White tern in flight, Midway Atoll Hawaii (photo by Forest and Kim Starr via Wikimedia Commons)

White terns first caught my attention when I learned about their nesting strategy. They’re at the extreme end of Birds That Don’t Build Nests. The female lays her single egg on a thin bare tree branch without any nesting material.

White tern nest on a branch (photo by Forest and Kim Starr via Wikimedia Commons)

She tries to place it in a fork or natural depression but the egg is always in danger of blowing away. If it does, she quickly cycles and lays another one.

White tern incubating egg on a branch (photo from Wikimedia Commons)

If it hatches, the chick is equipped with long claws and strong webbed feet to hang on in the wind. In this way white terns can raise up to three chicks per year.

White tern chick on a branch (photo by Forest and Kim Starr via Wikimedia Commons)

Today our tour will spend time in Kapiolani Park so I’m sure to see white terns. For the first time in my life I’ll see fairies.

(photos from Wikimedia Commons; click on the captions to see the originals)

Tour Day 2: Kapiolani Park and Oahu island

Introduced

Red-crested Cardinal at Koke’e State Park, Hawaii (photo from Wikimedia Commons)

As I mentioned yesterday, our Hawaiian tour checklist has 108 birds on it of which 46 are introduced. Yes, 42% of the birds we expect to see would not be in Hawaii if people hadn’t brought them there.

The red-crested cardinal (Paroaria coronata), above, is one of them. A member of the tanager family native to northern Argentina, Bolivia, southern Brazil, Paraguay and Uruguay in South America, he was introduced to Hawaii in 1928. Being a land-based bird, he was stuck on the islands as soon as he got off the boat but he’s made himself at home in disturbed habitats and urban parks. Fortunately he’s not considered invasive so I’ll be happy to see him in Hawaii.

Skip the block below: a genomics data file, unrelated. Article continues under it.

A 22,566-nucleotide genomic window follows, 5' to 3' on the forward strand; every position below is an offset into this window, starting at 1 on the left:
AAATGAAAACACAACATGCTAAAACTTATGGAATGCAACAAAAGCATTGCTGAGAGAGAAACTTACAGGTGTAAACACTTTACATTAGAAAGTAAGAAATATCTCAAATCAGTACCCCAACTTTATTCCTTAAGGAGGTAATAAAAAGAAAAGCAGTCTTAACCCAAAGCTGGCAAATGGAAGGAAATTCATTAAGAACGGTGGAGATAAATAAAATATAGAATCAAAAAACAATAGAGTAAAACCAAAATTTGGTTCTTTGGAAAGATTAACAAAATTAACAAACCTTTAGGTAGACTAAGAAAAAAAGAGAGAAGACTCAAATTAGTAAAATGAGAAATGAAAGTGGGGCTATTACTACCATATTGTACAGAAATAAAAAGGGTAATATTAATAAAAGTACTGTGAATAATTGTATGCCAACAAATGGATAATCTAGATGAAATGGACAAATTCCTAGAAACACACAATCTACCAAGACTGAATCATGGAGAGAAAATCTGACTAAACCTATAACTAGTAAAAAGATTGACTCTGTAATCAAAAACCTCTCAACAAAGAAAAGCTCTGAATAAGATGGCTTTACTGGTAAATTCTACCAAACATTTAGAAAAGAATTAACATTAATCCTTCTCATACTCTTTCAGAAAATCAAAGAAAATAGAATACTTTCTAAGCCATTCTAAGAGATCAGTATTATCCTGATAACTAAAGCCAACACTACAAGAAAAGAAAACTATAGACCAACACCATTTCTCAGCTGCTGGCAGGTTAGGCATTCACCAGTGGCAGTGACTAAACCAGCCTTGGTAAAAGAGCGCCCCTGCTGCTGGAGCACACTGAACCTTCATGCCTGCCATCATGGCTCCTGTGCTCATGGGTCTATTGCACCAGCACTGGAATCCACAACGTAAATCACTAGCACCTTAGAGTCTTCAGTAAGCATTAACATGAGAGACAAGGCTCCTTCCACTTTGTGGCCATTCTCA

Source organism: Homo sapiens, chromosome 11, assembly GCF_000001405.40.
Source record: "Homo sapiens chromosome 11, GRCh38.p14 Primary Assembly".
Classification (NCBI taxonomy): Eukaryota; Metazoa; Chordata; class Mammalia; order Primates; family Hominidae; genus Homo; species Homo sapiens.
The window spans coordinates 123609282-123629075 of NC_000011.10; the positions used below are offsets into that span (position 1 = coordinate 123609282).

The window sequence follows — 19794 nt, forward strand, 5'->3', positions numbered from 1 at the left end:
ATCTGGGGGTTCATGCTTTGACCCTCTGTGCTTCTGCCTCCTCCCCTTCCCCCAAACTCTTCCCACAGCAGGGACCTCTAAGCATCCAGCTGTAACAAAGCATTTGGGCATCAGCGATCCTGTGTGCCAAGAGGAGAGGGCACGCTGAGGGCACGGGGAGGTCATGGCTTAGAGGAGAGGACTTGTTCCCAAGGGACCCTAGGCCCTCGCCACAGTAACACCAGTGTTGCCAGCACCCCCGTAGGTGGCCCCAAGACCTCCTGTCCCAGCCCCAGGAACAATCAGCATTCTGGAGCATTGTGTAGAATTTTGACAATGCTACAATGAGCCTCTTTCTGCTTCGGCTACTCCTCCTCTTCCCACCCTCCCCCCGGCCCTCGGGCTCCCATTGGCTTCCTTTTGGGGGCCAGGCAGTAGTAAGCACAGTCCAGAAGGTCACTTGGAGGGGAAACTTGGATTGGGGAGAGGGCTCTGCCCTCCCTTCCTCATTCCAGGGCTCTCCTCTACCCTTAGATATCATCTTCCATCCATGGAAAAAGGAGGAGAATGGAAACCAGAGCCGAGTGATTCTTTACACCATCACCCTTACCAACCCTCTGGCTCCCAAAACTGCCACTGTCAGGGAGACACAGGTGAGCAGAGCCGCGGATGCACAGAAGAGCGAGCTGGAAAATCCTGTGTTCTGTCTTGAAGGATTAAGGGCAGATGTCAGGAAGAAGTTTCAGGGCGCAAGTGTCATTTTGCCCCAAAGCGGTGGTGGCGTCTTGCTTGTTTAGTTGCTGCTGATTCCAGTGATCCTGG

On the other hand, two bulbul species introduced to Hawaii in the 1960’s are not a happy sighting. Both have become invasive.

The red-vented bulbul (Pycnonotus cafer) is a prolific resident breeder of the Indian subcontinent who’s been introduced in tropical areas around the world. On the Pacific islands he’s become invasive and is now one of the world’s 100 worst invasive species — a dubious distinction.

Red-vented bulbul (photo from Wikimedia Commons)

Red-vented bulbuls are easily found in urban Honolulu.

Red-vented bulbuls in Honolulu (photo by Forest and Kim Starr via Wikimedia Commons)

The red-whiskered bulbul (Pycnonotus jocosus) is a fruit-eating bird of tropical Asia who’s not in the top 100 pests worldwide, but he’s invasive in Hawaii.

Red-whiskered bulbul (photo from Wikimedia Commons)

The two bulbul species made a difference in a very short time. According to Wikipedia, they changed the color of monarch butterflies in Hawaii over a period of just 20 years. The bulbuls prefer to eat orange-colored monarchs so orange ones are scarce now and white morphs are common.

(photos from Wikimedia Commons; click on the captions to see the originals)

Tour Day 1: Honolulu

Gone Birding in Hawaii

Nene or Hawaiian goose (photo from Wikimedia Commons)

Today three friends and I are flying to Hawaii for a 10-day birding trip with Victor Emanuel Nature Tours. I’m sure to see many Life Birds including the State Bird of Hawaii, the nene or Hawaiian goose (Branta sandvicensis) pictured above.

Hawaii became the 50th state in 1959 but it’s very different from the rest of the United States. Located in the north Pacific Ocean more than 2,400 miles from the nearest continent, it’s the most isolated place in the world.

U.S. map highlighting Hawaii (map from Wikimedia Commons)

Hawaii’s land mass (10.9K sq mi) is slightly larger than Massachusetts but Hawaii is still growing. The island chain exists because of a volcanic hotspot under the Pacific plate. As the plate moves northwestward, the hotspot keeps bubbling up into new volcanoes. The older islands have extinct volcanoes. The newest island, the Big Island of Hawai’i, is where all the action is. It grows when lava flows to the sea.

In May 2018 Kilauea erupted explosively and increased Hawai’i’s size, causing evacuations and flight cancellations. (Airborne ash can choke airplane engines.) Fortunately Kilauea is quieter right now.

Kilauea eruption and lava flow, 2018 (photo from Wikimedia Commons)